Accordingly, as exemplified, the bracket 260 preferably also includes a housing 268, which is preferably hollow, having a lower opening 270 that connects to the surface cleaning head 300. As exemplified, housing 268 may be pivotally mounted to surface cleaning head, preferably at about the location of rear wheels 320, such as by having a portion pivotally mounted to the axle of rear wheels 320. Optionally, the connection between the lower opening 270 and the surface cleaning head 300 can be a rotatable and pivotal connection. The hollow housing 268 may extend from the lower opening 270, through the cross-member 264 to define an upper collar 272.

Optionally, as in this example, the surface cleaning head 300 includes a hollow conduit member 330 and a second air conduit 334. As exemplified in Figures 17-19, one example of the second air conduit 334 is a second flexible hose 335. In the preferred arrangement shown, the dirty air outlet 312 of the surface cleaning head 300 is connected to the second or upstream flexible hose 335 and the second flexible hose 335 extends from the dirty air outlet 312, through the hollow conduit member 330, through the hollow housing 268 to the upper collar 272. The downstream end of the second flexible hose 335 may be fixedly connected to the upper collar 272, or it may have a fitting that seats upon a surface of the upper collar 272 preventing the second flexible hose 335 from retracting within the hollow housing 268 while leaving the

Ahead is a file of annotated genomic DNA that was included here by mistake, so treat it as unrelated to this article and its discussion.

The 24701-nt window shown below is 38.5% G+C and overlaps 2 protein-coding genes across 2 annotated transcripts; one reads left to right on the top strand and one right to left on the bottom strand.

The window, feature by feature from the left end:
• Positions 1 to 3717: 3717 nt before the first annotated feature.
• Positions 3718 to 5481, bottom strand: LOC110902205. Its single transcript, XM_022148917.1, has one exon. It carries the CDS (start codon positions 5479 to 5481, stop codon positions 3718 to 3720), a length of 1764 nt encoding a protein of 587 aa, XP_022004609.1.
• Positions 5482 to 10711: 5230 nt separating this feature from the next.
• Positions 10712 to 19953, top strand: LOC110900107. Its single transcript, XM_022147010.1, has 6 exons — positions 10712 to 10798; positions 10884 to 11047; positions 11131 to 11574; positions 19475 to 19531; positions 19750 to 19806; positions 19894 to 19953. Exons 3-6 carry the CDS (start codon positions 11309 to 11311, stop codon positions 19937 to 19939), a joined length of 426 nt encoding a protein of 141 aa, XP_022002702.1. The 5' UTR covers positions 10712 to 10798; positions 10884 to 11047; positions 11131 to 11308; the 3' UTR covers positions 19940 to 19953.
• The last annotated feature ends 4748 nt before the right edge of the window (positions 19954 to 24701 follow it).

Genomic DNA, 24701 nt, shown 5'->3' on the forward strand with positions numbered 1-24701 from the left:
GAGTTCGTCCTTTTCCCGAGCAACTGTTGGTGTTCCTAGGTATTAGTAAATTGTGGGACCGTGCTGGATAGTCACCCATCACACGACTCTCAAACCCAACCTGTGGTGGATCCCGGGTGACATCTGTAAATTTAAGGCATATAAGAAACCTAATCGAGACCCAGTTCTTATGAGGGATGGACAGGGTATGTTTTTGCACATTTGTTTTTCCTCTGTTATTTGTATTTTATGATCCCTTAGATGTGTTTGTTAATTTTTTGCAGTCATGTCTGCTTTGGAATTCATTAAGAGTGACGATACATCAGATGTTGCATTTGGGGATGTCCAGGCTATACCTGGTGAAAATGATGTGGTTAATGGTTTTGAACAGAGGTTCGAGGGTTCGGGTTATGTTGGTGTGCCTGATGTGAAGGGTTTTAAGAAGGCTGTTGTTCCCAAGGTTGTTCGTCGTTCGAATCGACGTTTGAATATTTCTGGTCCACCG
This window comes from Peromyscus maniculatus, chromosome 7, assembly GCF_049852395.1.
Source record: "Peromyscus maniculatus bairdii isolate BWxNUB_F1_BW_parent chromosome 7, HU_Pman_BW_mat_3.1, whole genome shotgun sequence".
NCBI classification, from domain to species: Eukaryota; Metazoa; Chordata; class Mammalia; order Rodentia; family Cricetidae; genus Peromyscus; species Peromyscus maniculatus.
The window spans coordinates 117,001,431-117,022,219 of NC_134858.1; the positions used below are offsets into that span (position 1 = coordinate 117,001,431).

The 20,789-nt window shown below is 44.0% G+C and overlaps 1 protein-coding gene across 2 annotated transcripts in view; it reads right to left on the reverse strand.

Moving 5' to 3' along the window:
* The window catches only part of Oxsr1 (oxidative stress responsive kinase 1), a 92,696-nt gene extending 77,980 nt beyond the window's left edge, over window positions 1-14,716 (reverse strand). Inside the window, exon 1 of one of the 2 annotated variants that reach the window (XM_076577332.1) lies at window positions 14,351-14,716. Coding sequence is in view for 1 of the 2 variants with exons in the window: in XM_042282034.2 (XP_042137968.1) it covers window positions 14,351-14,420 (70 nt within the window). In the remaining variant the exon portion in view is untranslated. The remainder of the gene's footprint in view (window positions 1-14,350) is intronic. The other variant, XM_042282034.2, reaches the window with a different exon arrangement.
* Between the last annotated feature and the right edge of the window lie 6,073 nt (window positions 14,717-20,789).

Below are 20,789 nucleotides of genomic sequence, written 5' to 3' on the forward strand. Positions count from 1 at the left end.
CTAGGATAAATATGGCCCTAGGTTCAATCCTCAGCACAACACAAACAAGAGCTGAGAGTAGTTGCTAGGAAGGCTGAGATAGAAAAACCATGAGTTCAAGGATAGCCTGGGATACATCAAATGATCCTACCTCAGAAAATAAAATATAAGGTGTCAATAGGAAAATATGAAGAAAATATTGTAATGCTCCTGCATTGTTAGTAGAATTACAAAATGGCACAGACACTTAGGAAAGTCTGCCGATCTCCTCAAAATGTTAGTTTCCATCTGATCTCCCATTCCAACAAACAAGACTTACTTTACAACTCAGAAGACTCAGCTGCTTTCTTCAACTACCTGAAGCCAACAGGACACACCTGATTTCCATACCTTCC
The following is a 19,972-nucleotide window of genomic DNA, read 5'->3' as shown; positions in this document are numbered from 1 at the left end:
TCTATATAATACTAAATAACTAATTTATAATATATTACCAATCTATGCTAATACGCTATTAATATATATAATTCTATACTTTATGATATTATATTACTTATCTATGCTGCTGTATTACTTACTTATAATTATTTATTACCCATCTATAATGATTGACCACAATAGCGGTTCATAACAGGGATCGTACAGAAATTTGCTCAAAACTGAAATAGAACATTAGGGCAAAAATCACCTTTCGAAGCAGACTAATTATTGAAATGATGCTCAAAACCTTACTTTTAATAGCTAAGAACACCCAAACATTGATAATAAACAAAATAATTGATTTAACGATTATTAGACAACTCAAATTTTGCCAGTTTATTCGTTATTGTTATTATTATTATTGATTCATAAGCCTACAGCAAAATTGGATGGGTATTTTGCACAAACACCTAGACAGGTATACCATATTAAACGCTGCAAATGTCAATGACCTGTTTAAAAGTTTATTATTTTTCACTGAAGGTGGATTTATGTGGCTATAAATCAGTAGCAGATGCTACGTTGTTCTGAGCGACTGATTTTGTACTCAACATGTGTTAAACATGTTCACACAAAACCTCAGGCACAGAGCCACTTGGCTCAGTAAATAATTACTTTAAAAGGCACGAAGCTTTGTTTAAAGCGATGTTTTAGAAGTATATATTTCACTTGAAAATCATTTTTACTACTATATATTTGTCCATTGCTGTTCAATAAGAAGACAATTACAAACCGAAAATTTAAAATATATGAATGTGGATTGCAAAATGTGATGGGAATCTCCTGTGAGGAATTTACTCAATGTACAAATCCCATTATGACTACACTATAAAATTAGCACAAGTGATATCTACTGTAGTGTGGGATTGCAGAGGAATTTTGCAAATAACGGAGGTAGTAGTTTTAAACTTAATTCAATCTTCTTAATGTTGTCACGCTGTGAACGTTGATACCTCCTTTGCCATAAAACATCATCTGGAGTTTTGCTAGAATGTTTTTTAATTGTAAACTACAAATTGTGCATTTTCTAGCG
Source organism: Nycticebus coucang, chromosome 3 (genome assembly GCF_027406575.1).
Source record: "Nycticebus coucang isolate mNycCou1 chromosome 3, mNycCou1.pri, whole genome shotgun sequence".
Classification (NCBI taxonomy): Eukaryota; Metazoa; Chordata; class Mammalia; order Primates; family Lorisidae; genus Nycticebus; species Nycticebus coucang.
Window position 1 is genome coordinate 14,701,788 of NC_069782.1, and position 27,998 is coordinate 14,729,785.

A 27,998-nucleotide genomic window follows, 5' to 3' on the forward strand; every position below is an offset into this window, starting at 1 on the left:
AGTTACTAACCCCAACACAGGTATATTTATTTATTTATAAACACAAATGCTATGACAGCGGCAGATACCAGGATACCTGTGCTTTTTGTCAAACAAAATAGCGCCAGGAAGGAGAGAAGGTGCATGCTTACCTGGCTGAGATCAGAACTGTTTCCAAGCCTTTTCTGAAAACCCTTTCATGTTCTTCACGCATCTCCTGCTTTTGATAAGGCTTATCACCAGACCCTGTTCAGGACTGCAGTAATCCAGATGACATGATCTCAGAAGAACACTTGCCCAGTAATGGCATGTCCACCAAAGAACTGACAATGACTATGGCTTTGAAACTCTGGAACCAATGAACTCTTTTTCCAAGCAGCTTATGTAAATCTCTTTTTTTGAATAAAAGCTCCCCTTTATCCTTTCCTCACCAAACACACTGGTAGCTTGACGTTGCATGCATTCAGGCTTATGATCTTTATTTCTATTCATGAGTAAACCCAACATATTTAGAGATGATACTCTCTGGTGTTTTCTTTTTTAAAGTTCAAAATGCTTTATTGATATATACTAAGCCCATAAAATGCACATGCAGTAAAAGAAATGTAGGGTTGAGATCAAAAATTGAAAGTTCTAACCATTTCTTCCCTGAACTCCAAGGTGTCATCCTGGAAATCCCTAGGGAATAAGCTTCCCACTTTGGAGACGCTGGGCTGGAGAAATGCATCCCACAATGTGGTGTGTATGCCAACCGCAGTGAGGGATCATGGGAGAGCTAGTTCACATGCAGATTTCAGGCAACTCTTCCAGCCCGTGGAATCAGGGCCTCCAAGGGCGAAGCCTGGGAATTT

-15-downstream end of the second flexible hose 335 free to extend upward, away from the upper collar 272.